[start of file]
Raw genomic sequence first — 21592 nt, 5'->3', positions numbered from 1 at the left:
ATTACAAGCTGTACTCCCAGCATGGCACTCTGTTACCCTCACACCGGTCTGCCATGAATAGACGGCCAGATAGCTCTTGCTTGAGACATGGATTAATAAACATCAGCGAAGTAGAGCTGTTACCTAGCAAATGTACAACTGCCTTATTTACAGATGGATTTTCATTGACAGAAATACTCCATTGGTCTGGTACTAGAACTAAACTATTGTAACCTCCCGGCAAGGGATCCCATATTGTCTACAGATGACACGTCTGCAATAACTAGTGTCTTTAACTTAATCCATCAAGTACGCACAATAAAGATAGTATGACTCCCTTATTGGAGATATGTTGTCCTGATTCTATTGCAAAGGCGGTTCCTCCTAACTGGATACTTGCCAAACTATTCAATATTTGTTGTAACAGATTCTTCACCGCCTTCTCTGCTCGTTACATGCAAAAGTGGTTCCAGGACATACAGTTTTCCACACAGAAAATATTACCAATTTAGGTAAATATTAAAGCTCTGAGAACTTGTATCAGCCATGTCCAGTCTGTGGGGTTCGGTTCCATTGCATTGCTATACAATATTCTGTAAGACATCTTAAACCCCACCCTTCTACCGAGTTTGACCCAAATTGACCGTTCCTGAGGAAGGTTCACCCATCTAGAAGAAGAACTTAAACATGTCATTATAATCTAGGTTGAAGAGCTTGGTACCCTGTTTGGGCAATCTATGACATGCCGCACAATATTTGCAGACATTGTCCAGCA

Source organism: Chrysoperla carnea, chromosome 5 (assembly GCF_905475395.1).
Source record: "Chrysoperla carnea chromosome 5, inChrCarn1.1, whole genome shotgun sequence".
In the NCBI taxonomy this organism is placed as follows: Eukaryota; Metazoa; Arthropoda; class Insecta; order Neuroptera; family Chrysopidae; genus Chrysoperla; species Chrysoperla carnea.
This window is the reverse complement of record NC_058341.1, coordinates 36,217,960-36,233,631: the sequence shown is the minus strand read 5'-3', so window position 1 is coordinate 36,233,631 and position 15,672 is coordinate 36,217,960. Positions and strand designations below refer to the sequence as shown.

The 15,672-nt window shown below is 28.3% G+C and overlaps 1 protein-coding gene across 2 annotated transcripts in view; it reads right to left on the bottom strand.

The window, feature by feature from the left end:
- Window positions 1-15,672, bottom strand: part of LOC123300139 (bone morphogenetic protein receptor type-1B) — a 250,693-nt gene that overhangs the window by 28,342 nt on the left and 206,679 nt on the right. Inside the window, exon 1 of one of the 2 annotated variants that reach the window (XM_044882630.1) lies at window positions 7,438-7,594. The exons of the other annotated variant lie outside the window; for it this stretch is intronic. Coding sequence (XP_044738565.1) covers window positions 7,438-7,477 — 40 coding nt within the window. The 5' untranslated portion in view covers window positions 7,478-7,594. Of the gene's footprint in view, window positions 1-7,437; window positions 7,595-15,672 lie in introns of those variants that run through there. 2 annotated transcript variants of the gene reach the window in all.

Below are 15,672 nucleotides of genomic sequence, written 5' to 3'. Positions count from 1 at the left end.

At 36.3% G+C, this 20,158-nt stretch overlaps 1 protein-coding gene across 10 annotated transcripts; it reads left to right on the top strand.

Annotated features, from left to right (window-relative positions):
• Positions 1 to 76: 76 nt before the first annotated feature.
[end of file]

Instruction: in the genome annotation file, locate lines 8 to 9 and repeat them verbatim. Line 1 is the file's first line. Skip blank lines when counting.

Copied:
The window, feature by feature from the left end:
- Window positions 1-15,672, bottom strand: part of LOC123300139 (bone morphogenetic protein receptor type-1B) — a 250,693-nt gene that overhangs the window by 28,342 nt on the left and 206,679 nt on the right. Inside the window, exon 1 of one of the 2 annotated variants that reach the window (XM_044882630.1) lies at window positions 7,438-7,594. The exons of the other annotated variant lie outside the window; for it this stretch is intronic. Coding sequence (XP_044738565.1) covers window positions 7,438-7,477 — 40 coding nt within the window. The 5' untranslated portion in view covers window positions 7,478-7,594. Of the gene's footprint in view, window positions 1-7,437; window positions 7,595-15,672 lie in introns of those variants that run through there. 2 annotated transcript variants of the gene reach the window in all.